While the two leaders agree that Syria’s President Assad must be ousted to end the slaughter, the meeting was by far not all Erdogan may had hoped for: Obama continues to reject Syrian opposition armourment.
Just a week ago it looked as if Turkish Prime Minister Recep Tayyip Erdogan would be able to face US President Barack Obama in Washington in a position of strength; it seemed as if he wanted to push the hesitating US president further in regards to Syria. The Turkish leader told US television network NBC that Syria had crossed Obama’s “red line” – the use of chemical weapons – a long time ago. “It is clear the regime has used chemical weapons and missiles,” Erdogan said, demanding a no-fly zone over the country.
But then two car bombs exploded in the Turkish border town of Reyhanli on Saturday (11.05.2013), killing 51 people. Now, Erdogan’s policy on Syria is met with protests. Opposition politicians have accused Erdogan of willfully pushing Turkey into a bloody conflict with Syria.
With mounting pressure at home, Erdogan’s wish to have the US take a stronger stance on Syria was met with caution from the side of the US: Obama said that Washington has a moral and national security incentive to stop the killing, but: Reports that Syrian forces had used chemical weapons needed to be backed up by more evidence. Meanwhile, it appears US hopes are pinned on an upcoming peace conference, jointly organized by Russia.
Meanwhile, German Security expert Horst Teltschik interprets Erdogan’s take on Syria as a result of a well-calculated turn on its neighbor with whom Turkey used to have good political and economic relations for years.
There are different reasons for this turn, said the former security advisor to former German Chancellor Helmut Kohl and former head to the Munich Security conference in an interview with DW.
Alevi minority and the Kurds
In addition to the growing influx of refugees – more than 400,000 Syrian refugees are in Turkey at this point – Teltschik mentions another aspect: “Turkey fears an Alevi minority in the border regions to Syria that has now been accused of having collaborated with Syrian intelligence on the recent attacks.”
Another internal political hot spot is the Kurdish conflict that seemed to have cooled off after the informal agreement with jailed PKK leader Abdullah Öcalan. But the path to peace could be easily interrupted, Teltschik warned. “Erdogan’s concern is that the Kurdish conflict might be fueled again should Syria fall apart. If Kurds in Syria, Iraq, Turkey and Iran were to start a new initiative for an independent Kurdistan – that would be a nightmare for him.”
Obama’s most important strategic partner
But despite the fact that Erdogan has to face growing pressure at home, it doesn’t diminish his strategic importance as a partner to the US. Turkey’s geographical position on NATO’s Southeast with a long shared border to Syria speaks for itself. The US strongly depends on a reliable partner in the region, itself having to deal with enough political hot spots as it is – the Palestinian conflict, an instable Iraq and an unresolved conflict with Iran.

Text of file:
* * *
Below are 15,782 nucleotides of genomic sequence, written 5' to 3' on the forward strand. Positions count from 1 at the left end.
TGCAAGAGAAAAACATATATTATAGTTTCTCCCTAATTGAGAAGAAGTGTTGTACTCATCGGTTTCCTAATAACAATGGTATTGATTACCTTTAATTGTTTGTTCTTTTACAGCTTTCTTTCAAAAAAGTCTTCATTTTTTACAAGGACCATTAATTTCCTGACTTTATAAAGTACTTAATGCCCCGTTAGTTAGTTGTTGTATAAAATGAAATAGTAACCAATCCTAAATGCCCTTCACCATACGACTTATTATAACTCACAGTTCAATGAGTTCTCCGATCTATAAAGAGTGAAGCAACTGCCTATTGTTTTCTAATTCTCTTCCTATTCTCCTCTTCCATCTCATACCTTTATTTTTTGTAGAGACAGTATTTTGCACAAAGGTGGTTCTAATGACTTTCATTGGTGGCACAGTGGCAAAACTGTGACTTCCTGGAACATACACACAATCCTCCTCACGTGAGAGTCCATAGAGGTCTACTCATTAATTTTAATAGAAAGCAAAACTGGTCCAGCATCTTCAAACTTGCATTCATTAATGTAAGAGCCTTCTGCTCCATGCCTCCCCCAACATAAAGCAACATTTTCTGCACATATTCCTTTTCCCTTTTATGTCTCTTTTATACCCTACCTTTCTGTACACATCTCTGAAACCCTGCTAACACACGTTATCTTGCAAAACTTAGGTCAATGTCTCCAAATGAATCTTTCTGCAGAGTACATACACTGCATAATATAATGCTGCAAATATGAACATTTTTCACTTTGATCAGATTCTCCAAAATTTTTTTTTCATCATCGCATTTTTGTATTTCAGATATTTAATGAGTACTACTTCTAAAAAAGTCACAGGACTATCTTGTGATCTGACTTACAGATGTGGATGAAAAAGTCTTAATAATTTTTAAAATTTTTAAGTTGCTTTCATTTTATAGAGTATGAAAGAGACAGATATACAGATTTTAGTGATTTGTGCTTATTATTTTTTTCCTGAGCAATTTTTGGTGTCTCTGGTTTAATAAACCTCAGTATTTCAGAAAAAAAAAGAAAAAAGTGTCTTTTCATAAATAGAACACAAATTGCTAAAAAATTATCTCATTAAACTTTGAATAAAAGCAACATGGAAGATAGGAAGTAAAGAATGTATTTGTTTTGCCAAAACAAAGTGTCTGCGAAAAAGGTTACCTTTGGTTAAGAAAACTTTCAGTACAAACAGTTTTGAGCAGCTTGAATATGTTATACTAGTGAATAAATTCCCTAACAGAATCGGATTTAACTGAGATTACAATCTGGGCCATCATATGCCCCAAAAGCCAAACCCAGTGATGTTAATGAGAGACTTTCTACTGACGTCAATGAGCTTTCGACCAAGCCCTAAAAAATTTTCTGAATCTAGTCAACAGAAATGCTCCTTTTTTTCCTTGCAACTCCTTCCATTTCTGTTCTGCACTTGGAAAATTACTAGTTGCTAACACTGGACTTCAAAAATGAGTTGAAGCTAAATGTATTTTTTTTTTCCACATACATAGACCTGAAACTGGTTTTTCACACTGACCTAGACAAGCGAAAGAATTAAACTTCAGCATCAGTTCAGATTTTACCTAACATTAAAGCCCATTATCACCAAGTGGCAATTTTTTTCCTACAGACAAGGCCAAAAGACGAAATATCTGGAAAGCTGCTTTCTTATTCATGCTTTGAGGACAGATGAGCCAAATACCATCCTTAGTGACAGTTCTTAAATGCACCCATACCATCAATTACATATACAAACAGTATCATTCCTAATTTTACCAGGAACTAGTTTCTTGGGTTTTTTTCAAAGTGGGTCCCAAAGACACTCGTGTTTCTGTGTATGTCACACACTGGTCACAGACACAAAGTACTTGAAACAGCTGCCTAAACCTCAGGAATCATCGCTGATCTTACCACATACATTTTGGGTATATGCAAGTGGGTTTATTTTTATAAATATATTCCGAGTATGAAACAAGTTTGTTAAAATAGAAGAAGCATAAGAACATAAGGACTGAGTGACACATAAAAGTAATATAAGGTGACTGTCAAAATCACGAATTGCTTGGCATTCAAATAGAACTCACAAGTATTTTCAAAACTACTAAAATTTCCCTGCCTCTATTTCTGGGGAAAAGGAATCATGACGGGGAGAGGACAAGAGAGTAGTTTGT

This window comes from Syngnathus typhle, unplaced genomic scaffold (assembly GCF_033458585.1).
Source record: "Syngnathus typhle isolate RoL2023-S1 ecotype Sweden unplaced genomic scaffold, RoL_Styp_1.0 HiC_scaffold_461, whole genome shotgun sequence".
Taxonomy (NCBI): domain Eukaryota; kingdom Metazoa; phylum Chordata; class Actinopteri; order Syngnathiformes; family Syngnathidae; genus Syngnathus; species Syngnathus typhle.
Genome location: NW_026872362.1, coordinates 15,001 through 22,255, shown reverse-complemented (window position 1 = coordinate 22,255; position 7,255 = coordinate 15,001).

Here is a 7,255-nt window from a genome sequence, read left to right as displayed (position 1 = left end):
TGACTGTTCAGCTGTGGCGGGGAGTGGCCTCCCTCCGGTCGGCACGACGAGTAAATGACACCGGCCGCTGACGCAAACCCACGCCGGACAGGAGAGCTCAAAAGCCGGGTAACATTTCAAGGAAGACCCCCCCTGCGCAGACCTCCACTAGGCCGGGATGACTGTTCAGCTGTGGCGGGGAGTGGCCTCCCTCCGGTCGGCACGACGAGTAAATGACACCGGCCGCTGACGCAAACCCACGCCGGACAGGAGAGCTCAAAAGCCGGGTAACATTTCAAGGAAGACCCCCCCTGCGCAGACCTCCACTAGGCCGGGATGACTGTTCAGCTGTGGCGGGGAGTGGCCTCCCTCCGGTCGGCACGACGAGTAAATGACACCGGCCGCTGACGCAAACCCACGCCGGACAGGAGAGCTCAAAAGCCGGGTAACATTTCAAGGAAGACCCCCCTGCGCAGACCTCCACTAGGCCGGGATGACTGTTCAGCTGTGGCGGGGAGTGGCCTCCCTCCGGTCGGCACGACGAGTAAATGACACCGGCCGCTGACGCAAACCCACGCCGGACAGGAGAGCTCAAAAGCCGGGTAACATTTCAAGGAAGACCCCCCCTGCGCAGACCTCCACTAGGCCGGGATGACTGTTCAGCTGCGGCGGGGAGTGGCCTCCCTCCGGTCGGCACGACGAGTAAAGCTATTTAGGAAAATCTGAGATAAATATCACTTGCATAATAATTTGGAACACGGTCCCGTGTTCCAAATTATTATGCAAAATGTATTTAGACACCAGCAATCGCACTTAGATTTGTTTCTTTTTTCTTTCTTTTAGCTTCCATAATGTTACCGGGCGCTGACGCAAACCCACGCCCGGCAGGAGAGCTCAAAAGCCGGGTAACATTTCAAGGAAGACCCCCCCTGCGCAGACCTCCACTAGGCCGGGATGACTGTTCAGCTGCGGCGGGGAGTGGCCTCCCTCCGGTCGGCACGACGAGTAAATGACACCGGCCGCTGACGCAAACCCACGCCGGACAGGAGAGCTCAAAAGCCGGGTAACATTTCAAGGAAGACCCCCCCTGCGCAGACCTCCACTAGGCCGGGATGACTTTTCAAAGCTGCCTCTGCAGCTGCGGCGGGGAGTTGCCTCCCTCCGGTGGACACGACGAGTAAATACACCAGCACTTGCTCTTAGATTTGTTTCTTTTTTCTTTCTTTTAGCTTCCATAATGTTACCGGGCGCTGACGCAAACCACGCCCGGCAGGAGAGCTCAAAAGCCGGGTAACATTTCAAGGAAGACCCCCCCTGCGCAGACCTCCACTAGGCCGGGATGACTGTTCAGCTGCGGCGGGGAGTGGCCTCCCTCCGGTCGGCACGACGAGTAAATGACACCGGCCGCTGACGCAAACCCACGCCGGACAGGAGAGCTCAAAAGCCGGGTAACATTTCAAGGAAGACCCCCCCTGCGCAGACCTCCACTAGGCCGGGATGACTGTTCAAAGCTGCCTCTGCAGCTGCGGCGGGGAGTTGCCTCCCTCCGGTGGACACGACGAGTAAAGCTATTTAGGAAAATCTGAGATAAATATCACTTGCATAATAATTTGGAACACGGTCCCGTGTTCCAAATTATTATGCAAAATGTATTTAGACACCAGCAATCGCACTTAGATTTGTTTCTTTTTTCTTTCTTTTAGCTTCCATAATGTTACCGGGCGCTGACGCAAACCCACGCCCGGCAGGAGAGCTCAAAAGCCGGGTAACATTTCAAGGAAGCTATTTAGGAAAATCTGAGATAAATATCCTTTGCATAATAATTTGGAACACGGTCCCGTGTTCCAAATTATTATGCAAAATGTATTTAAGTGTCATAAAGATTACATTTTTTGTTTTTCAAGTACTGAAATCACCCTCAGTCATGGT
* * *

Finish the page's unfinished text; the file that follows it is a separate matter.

And it certainly wasn’t by pure accident that Obama had helped ease tensions between Israel and Turkey, two of the US’s most important allies. During Obama’s recent trip to Israel, its Prime Minister Benjamin Netanyahu offered an apology to Erdogan for the 2010 Israeli raid on a Gaza-bound aid flotilla, killing nine Turkish activists. This incident led to a break-through in Turkish-Israeli relations.
According to Ivan Vejvoda of the US think tank German Marshall Fund in Washington, Turkey is far more important on military grounds: “The Turkish army is without doubt the strongest and most modern one in the region by far. Together with the Israeli army, it maintains important security and military cooperations.” Turkey works as a block preventing the Syrian conflict from spilling over into other areas of the region. And Turkey could be part of an intervention in Syria after a UN resolution has been passed – or if a “coalition of the willing” starts to act.
“And let’s not forget that the US has rockets in Turkey to protect the country from possible Syrian attacks,” Vejvoad told DW. “That’s also a sign for a close security alliance.”
Weapons for Syria’s opposition
Teltschik asserts that Erdogan’s demand for weapons to be delivered to Syrian opposition forces could be met somewhat responsibly: “US and European intelligence should be able to differentiate after two years which groups should be supported and which ones shouldn’t. That means I wouldn’t completely rule out armament.” It’s a demand that President Obama today, too, has not given in to.
Another option is that Turkey, too, could get involved, carrying out small operations, copying the Israeli approach: “Israel has hit Syria with its air force three times already without eliciting a response.” If Turkey were to use its air force for some, “well-targeted attacks, possible targets could be the military headquarters or the presidential palace.”
But that’s not a very realistic scenario in the run up to the international conference on Syria that US Foreign Minister John Kerry had agreed to in Moscow. For that, however, it’s less the demands of the Turkish prime minister that are responsible for the conference’s success – it’s up to Russia’s President Vladimir Putin. And he has already warned of further “destabilization of the situation.”
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